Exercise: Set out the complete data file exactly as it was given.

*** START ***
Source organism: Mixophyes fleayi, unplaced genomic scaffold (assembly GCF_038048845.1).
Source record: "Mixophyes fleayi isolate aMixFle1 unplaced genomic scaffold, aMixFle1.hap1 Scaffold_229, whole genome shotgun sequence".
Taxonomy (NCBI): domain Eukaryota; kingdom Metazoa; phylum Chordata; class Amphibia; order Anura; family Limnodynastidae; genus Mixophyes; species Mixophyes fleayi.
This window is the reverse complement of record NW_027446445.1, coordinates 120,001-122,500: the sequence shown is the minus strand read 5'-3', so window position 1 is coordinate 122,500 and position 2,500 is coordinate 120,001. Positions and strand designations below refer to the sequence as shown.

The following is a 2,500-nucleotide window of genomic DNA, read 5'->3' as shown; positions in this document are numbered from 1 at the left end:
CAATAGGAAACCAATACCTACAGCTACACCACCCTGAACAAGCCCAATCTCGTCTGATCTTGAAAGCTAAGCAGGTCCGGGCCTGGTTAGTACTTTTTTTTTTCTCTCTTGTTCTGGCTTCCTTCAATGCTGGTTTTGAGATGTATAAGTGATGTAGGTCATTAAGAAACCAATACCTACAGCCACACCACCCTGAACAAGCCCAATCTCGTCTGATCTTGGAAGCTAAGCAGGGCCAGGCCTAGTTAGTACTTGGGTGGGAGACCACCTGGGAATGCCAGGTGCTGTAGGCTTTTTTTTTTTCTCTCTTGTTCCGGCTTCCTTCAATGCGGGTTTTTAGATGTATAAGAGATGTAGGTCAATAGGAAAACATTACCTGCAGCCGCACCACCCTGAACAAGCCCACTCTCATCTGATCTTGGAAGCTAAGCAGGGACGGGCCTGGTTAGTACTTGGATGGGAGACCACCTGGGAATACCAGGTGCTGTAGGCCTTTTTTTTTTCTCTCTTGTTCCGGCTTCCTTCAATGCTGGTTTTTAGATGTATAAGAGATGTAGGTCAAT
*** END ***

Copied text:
Source organism: Mixophyes fleayi, unplaced genomic scaffold (assembly GCF_038048845.1).
Source record: "Mixophyes fleayi isolate aMixFle1 unplaced genomic scaffold, aMixFle1.hap1 Scaffold_229, whole genome shotgun sequence".
Taxonomy (NCBI): domain Eukaryota; kingdom Metazoa; phylum Chordata; class Amphibia; order Anura; family Limnodynastidae; genus Mixophyes; species Mixophyes fleayi.
This window is the reverse complement of record NW_027446445.1, coordinates 120,001-122,500: the sequence shown is the minus strand read 5'-3', so window position 1 is coordinate 122,500 and position 2,500 is coordinate 120,001. Positions and strand designations below refer to the sequence as shown.

The following is a 2,500-nucleotide window of genomic DNA, read 5'->3' as shown; positions in this document are numbered from 1 at the left end:
CAATAGGAAACCAATACCTACAGCTACACCACCCTGAACAAGCCCAATCTCGTCTGATCTTGAAAGCTAAGCAGGTCCGGGCCTGGTTAGTACTTTTTTTTTTCTCTCTTGTTCTGGCTTCCTTCAATGCTGGTTTTGAGATGTATAAGTGATGTAGGTCATTAAGAAACCAATACCTACAGCCACACCACCCTGAACAAGCCCAATCTCGTCTGATCTTGGAAGCTAAGCAGGGCCAGGCCTAGTTAGTACTTGGGTGGGAGACCACCTGGGAATGCCAGGTGCTGTAGGCTTTTTTTTTTTCTCTCTTGTTCCGGCTTCCTTCAATGCGGGTTTTTAGATGTATAAGAGATGTAGGTCAATAGGAAAACATTACCTGCAGCCGCACCACCCTGAACAAGCCCACTCTCATCTGATCTTGGAAGCTAAGCAGGGACGGGCCTGGTTAGTACTTGGATGGGAGACCACCTGGGAATACCAGGTGCTGTAGGCCTTTTTTTTTTCTCTCTTGTTCCGGCTTCCTTCAATGCTGGTTTTTAGATGTATAAGAGATGTAGGTCAAT